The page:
Amanda Forys, MSPH, discusses the critical lack of clarity in the US biosimilars marketplace.
Is there a specific policy that’s missing from the biosimilars market?
I think there’s several areas that manufacturers are looking for clarification in and bringing biosimilars to market around the patent dance and a lot of other different things that the FDA still has to put out guidance on. But, one of the biggest payment policy issues that I think is being ignored right now, that will be an issue as more products come to market, is how biosimilar products are being treated under the Medicare Part D. Currently, if you are taking a branded product and you hit the doughnut hole, and you’ve spent, now you’re responsible technically to pay the full cost of your drug—well, the coverage gap is closing now and manufacturers can offer this discount for you to help you get out of the doughnut hole but not have to pay the full cost of your drug.
So, if a drug was $100 before the patient would have paid $100 and that money would have counted toward their true out-of-pocket and gotten them through to catastrophic. Once they get into catastrophic coverage they are only responsible for 5% of their drug cost. Well, with the coverage gap discount program, the manufacturer said, we will now pay 50% of the drug cost, the patient will pay 45% of the drug cost, and then the plan kicks in the final 5%. That’s how the coverage gap will close by 2020. That money though, that the manufacturer is giving to the patient, counts as their true out-of-pocket cost. Biosimilars are not considered branded products in the eyes of Medicare for non-low-income subsidy beneficiaries. So, when they hit that coverage gap, the drug will be treated as a generic product instead of as a branded product. Now the patient will have to pay a higher percentage relative to what they would have paid if the product was treated as a branded product and what the plan is picking up—so now it’s a share between what the plan and the patient has to pay. What the plan is picking up does not count toward that troop and help the patient get into the doughnut hole. Because we are seeing a lot of these products coming out right now that are on the Part B side and not on the Part D side.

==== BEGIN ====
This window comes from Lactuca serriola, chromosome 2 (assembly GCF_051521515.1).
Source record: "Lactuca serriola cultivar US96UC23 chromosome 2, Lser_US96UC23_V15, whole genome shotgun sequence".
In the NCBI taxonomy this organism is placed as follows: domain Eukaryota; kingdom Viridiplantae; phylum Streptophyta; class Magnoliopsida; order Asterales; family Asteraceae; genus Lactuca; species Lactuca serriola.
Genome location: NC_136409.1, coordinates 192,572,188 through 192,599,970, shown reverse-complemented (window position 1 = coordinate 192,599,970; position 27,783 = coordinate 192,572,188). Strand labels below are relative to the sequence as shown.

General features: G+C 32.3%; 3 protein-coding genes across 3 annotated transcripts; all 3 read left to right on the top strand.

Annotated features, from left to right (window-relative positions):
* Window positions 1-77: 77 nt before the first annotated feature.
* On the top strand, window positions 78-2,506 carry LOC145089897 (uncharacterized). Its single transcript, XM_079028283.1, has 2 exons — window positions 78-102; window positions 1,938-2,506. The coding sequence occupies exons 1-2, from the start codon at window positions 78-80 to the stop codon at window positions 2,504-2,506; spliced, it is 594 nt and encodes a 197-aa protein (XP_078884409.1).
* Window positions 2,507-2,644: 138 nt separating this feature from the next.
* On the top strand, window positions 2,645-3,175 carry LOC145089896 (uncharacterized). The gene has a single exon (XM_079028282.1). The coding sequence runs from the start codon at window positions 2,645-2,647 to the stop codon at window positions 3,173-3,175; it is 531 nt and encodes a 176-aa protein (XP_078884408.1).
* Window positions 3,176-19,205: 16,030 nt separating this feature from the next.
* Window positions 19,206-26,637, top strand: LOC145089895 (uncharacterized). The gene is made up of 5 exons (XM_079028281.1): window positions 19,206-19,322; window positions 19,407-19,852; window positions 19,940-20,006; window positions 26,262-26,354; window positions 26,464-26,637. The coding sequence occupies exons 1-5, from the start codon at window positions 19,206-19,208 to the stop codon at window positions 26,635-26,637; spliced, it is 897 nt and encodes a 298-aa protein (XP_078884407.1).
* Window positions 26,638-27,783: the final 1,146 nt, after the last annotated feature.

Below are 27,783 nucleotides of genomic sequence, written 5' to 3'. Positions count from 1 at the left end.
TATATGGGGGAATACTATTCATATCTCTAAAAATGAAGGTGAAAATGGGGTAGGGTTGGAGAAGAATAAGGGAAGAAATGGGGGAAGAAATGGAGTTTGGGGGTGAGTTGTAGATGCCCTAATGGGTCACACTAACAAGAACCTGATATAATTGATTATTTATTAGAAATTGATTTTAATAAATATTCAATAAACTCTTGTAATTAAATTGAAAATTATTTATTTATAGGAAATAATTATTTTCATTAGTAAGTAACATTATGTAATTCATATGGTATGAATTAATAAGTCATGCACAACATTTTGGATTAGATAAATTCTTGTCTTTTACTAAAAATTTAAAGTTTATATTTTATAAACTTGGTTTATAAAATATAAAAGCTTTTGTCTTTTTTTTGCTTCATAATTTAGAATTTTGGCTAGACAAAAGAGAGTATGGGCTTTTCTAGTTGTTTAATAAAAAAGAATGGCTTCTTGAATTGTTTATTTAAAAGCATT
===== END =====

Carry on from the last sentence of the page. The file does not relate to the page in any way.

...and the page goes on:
There really hasn’t been a final answer on "was that the intent of this or have we just not addressed it yet?" I think manufacturers will be looking for that guidance moving forward. For low-income subsidy patients, a biosimilar is counted as a branded product, so they do pay a higher copay when they access the drug if someone is an LIS beneficiary. So, this inconsistency is definitely something that will need to be addressed in the future. Not just LIS and not LIS but for the Medicare program as a whole.